Crystals brought back by Apollo astronauts in 1972 suggest the Moon is 40 million years older than scientists thought, according to new research.
More than four billion years ago a giant object the size of Mars crashed into the Earth, causing a piece to break off of the early Earth and form the Moon.
Exactly when this happened has remained a mystery, but researchers have now used these crystals to pinpoint the time of the satellite’s formation.
Their discovery pushes back the age of the Moon by 40 million years, to at least 4.46 billion years old.
Senior author Philipp Heck, a professor at the University of Chicago, USA, and curator in charge of the meteorite and physical geology collections at the Field Museum, said: “These crystals are the oldest known solids that formed after the giant impact.
“And because we know how old these crystals are, they serve as an anchor for the lunar chronology.”
He added: “It’s amazing being able to have proof that the rock you’re holding is the oldest bit of the Moon we’ve found so far.
“It’s an anchor point for so many questions about the Earth. When you know how old something is, you can better understand what has happened to it in its history.”
The lunar dust sample used in the study was brought back by Apollo 17 astronauts in the last crewed mission to the Moon in 1972.
It contains crystals that formed billions of years ago, and researchers say these are a tell-tale sign of when the Moon must have formed.
When Earth was hit by the Mars-sized object, the energy of the impact melted the rock that eventually became the Moon’s surface.
Professor Heck said: “When the surface was molten like that, zircon crystals couldn’t form and survive, so any crystals on the Moon’s surface must have formed after this lunar magma ocean cooled; otherwise, they would have been melted and their chemical signatures would be erased.”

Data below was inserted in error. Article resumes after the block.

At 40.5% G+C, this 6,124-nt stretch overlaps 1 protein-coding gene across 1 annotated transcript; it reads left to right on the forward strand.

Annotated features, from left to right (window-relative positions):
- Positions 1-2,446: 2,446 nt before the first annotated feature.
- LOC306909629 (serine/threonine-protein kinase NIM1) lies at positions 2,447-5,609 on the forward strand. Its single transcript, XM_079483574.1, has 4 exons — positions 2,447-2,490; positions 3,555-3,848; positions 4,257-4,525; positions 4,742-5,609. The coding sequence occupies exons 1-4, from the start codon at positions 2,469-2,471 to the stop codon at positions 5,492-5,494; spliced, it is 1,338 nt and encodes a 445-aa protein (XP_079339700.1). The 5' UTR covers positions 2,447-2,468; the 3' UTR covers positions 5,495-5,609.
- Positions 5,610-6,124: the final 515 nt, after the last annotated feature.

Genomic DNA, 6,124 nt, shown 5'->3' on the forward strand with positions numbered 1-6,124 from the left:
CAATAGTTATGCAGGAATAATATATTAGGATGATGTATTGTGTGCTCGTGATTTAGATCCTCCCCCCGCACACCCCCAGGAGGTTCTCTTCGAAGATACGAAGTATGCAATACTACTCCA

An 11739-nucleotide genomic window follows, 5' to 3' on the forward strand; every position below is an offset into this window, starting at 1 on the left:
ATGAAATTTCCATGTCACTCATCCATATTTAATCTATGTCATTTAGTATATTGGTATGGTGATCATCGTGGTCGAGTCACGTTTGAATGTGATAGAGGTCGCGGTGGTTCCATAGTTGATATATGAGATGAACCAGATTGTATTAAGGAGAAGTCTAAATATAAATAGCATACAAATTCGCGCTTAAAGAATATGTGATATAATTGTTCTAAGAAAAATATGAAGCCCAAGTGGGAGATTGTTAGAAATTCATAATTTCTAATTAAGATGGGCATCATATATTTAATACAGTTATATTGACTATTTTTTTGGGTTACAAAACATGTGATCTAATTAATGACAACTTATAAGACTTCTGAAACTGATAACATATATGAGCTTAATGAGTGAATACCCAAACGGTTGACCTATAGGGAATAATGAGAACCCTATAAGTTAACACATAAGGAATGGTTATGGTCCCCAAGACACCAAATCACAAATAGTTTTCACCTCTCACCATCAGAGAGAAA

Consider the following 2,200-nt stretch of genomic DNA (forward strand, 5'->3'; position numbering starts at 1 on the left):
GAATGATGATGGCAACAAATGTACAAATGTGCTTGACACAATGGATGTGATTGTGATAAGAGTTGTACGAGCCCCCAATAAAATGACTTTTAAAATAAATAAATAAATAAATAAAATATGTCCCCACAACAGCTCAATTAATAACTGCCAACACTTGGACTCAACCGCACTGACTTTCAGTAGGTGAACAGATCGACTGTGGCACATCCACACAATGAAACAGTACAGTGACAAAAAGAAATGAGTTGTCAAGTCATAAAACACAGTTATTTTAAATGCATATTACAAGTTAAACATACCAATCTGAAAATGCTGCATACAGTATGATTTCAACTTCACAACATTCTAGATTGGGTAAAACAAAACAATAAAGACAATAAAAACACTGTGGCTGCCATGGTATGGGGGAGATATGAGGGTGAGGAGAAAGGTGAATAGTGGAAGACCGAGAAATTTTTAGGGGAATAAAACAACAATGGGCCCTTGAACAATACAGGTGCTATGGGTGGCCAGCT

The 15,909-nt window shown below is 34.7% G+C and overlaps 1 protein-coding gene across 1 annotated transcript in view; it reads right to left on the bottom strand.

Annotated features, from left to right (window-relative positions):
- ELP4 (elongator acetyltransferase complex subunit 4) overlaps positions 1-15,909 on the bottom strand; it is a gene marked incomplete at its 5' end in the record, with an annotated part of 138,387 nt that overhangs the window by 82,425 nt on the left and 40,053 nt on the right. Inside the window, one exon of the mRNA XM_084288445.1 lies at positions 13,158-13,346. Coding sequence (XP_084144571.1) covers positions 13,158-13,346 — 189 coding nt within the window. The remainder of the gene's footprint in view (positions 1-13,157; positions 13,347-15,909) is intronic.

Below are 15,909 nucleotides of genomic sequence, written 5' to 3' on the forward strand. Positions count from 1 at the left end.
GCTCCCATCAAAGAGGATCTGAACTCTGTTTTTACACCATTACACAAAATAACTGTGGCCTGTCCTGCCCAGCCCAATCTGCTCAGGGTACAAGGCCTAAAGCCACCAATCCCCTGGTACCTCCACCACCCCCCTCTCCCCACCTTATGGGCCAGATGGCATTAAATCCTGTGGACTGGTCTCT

Because the crystals must have formed after the magma ocean cooled, determining their age would reveal the Moon’s minimum possible age.
A previous study by co-author Bidong Zhang suggested this age, but the most recent study marks the first use of an analytical method called atom probe tomography to identify the age of this oldest known lunar crystal.
Professor Heck worked on the study with lead author Jennika Greer when she was a doctoral candidate at the Field Museum and the University of Chicago.
Dr Greer, who is now a research associate at the University of Glasgow, said: “In atom probe tomography, we start by sharpening a piece of the lunar sample into a very sharp tip, using a focused ion beam microscope – almost like a very fancy pencil sharpener.
“Then, we use UV lasers to evaporate atoms from the surface of that tip.
“The atoms travel through a mass spectrometer, and how fast they move tells us how heavy they are, which in turn tells us what they’re made of.”
The analysis revealed that many of the atoms inside the zircon crystals had undergone radioactive decay – a process by which they would have shed some protons and neutrons.
Scientists have established how long it takes this process to occur, and, by looking at the proportion of different uranium and lead atoms (called isotopes) present in a sample, they can tell how old it is.
The proportion of lead isotopes the researchers found indicated the sample was about 4.46 billion years old, and therefore the Moon has to be at least that old.
– The findings are published in the journal Geochemical Perspectives Letters.